For the purpose of this discussion, TABLE 3 and TABLE 4 have been adapted from the Moore study data to outline: (1) the antibiotic agents that rank in the top 20 drugs reported to VA ADERS as the primary suspect agent by age group; and (2) the antibiotic agents that rank in the top 20 drugs from severe reports disclosed to VA ADERS as the primary suspect drug by age group. Pharmacists are encouraged to review these tables for antibiotic ranking and examine the entire study (see Reference 5). Notably, the drugs that were commonly associated with ADEs had a tendency to be those mostly used for mental health disorders and for the treatment of pain in younger patients, as well as drugs used in the treatment of chronic illness in older patients.5

Culture Stewardship

Chronic asymptomatic bacteriuria is frequent in long-term care settings, with prevalence as high as 50%.6 In the absence of localized UTI symptoms (i.e., frequency, urgency, dysuria), the value of a positive urine culture in identifying whether a patient’s symptoms are caused by a UTI is limited.7 Restricting the collection of culture samples to only those clinical conditions where they are of clear benefit is referred to as culture stewardship.4 The practice of culture stewardship is prudent with regard to asymptomatic bacteriuria (e.g., asymptomatic colonization) in older adults; by limiting culture samples to only those clinical conditions where there is obvious benefit, unnecessary antibiotics are avoided.4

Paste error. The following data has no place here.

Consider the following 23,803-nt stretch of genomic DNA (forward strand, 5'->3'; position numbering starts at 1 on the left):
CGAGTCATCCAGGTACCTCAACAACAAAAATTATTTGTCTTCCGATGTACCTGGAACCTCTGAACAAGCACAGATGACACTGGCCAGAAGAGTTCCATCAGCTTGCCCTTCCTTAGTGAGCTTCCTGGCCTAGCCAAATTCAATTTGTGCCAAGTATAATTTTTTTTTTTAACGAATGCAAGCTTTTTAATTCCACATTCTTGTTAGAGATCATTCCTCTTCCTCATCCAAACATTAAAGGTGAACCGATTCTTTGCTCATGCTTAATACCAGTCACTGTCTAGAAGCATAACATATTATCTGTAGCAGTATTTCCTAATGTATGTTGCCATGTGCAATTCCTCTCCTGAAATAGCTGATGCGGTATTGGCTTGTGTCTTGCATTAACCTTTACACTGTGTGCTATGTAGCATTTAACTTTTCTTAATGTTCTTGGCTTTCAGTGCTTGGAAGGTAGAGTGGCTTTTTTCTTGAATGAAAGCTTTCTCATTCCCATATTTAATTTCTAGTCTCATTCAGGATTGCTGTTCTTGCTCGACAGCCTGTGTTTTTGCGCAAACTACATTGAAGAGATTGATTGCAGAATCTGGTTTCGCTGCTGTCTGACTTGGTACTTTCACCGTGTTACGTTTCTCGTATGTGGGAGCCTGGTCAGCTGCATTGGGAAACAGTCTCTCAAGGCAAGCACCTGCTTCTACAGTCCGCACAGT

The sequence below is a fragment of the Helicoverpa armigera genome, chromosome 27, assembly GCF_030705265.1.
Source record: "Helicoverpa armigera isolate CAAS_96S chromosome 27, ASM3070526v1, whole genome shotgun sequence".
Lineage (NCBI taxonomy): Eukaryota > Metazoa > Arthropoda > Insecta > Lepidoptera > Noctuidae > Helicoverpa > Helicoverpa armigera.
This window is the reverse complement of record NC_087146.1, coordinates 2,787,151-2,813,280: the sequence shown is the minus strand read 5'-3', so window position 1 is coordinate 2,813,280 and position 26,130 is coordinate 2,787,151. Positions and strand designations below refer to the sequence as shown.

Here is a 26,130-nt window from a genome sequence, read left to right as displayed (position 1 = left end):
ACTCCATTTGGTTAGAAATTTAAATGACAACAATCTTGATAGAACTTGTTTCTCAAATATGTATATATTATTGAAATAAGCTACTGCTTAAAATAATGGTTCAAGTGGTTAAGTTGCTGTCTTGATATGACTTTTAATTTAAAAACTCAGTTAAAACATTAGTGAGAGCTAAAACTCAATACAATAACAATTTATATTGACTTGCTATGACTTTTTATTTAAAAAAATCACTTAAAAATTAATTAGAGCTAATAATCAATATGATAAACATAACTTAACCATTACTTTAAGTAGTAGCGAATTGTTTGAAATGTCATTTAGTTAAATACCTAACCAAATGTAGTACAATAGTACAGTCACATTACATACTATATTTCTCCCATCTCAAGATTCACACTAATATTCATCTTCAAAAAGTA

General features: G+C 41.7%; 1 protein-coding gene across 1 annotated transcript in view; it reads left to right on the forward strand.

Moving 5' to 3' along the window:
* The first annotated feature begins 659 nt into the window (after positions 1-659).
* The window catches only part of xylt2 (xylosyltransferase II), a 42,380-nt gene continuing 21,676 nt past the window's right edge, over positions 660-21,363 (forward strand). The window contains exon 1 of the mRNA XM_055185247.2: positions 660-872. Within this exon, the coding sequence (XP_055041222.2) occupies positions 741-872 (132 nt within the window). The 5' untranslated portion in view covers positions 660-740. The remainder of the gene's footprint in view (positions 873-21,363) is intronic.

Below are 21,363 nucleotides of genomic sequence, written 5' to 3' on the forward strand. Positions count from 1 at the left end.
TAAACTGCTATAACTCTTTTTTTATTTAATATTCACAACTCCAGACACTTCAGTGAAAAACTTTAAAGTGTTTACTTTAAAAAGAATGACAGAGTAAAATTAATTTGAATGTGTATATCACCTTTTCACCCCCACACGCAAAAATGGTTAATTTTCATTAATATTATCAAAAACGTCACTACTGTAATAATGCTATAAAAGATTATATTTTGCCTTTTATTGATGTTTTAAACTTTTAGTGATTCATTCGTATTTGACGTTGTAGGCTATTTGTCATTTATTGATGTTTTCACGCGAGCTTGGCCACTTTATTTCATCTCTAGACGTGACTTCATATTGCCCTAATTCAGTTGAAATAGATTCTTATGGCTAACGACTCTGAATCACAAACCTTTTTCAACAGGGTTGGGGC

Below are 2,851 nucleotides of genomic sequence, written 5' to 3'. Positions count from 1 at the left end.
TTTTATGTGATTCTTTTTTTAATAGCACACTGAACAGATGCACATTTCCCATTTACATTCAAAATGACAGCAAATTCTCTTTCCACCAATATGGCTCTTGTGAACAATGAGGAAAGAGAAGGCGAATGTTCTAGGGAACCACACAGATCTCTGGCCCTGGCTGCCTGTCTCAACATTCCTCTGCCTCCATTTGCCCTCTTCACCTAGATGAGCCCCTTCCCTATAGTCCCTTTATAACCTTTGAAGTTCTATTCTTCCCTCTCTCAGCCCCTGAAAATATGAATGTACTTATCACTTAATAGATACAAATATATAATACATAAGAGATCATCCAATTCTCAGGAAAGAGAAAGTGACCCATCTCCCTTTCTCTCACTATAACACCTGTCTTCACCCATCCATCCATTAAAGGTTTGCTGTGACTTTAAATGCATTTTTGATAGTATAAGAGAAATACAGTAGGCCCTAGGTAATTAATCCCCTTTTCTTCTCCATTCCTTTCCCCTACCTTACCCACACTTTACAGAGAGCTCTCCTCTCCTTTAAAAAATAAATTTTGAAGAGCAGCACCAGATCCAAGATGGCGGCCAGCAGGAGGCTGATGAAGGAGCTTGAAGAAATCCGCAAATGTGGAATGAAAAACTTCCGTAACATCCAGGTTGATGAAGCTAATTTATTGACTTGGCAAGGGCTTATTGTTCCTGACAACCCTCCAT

When evidence of infection is strong (e.g., new-onset fever, delirium), a culture is sought; to avoid misleading results, obtaining samples from swabbing the skin or taking urine from a long-term indwelling catheter is avoided.4